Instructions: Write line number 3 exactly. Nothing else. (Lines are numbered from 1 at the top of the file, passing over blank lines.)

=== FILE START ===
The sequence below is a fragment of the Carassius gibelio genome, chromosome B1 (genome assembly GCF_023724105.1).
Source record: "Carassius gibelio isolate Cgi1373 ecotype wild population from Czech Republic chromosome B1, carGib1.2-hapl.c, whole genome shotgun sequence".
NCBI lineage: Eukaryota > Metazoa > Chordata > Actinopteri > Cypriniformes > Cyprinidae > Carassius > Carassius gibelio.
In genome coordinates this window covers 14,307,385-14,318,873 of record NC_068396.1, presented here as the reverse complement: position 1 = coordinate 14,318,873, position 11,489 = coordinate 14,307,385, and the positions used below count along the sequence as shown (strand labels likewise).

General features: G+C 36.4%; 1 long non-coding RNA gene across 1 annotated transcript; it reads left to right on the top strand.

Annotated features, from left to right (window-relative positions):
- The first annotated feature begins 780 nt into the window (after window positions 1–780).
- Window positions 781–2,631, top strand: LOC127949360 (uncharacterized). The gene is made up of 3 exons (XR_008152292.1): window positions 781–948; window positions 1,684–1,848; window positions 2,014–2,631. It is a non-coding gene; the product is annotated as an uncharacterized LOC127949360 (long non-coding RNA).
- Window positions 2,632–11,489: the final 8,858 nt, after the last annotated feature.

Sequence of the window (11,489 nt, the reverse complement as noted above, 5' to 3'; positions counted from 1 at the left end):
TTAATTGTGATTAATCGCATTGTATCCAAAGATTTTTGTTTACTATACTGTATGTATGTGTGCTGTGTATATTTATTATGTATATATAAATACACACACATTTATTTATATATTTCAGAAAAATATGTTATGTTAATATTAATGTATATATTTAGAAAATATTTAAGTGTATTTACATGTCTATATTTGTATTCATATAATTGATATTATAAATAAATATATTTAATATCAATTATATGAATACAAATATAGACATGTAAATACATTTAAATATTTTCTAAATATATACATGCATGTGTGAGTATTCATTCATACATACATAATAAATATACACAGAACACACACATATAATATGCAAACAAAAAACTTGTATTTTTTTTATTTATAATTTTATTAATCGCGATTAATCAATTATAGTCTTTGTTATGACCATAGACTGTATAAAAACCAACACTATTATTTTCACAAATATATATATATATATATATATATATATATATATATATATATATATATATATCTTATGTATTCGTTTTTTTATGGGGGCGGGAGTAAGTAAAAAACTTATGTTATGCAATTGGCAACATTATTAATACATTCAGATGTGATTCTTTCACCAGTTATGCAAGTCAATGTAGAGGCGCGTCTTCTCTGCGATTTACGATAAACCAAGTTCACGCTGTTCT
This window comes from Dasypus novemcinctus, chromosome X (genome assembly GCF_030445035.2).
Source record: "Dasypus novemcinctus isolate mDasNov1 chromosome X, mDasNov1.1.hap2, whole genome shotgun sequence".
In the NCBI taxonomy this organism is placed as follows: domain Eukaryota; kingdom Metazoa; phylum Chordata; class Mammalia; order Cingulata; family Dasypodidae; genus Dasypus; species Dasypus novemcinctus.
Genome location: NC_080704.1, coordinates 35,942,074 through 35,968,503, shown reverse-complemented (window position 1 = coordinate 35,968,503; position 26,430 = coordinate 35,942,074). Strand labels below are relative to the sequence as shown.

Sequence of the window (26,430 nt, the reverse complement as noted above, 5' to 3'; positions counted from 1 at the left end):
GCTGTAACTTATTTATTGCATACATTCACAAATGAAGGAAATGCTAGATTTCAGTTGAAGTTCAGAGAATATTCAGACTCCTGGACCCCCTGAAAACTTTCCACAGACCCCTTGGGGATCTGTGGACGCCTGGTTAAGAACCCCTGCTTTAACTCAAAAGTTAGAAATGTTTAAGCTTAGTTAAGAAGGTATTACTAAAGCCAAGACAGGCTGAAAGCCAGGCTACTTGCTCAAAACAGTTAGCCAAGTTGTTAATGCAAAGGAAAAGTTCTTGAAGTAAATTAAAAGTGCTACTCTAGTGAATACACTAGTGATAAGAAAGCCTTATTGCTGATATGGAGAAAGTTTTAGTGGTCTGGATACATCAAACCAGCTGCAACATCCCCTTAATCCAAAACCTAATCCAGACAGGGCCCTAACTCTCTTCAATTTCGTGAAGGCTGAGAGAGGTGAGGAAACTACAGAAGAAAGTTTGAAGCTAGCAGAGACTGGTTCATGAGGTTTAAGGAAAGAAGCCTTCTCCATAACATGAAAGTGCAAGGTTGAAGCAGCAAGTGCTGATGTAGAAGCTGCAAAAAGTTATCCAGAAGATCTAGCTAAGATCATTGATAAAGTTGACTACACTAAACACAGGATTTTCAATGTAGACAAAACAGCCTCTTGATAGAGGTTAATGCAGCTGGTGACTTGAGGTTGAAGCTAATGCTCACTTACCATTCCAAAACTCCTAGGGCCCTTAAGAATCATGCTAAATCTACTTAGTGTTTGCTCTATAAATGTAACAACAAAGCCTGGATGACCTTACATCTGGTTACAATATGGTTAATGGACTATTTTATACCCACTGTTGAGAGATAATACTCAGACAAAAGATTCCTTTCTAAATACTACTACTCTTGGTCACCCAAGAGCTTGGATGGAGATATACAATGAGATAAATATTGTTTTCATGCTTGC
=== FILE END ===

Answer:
NCBI lineage: Eukaryota > Metazoa > Chordata > Actinopteri > Cypriniformes > Cyprinidae > Carassius > Carassius gibelio.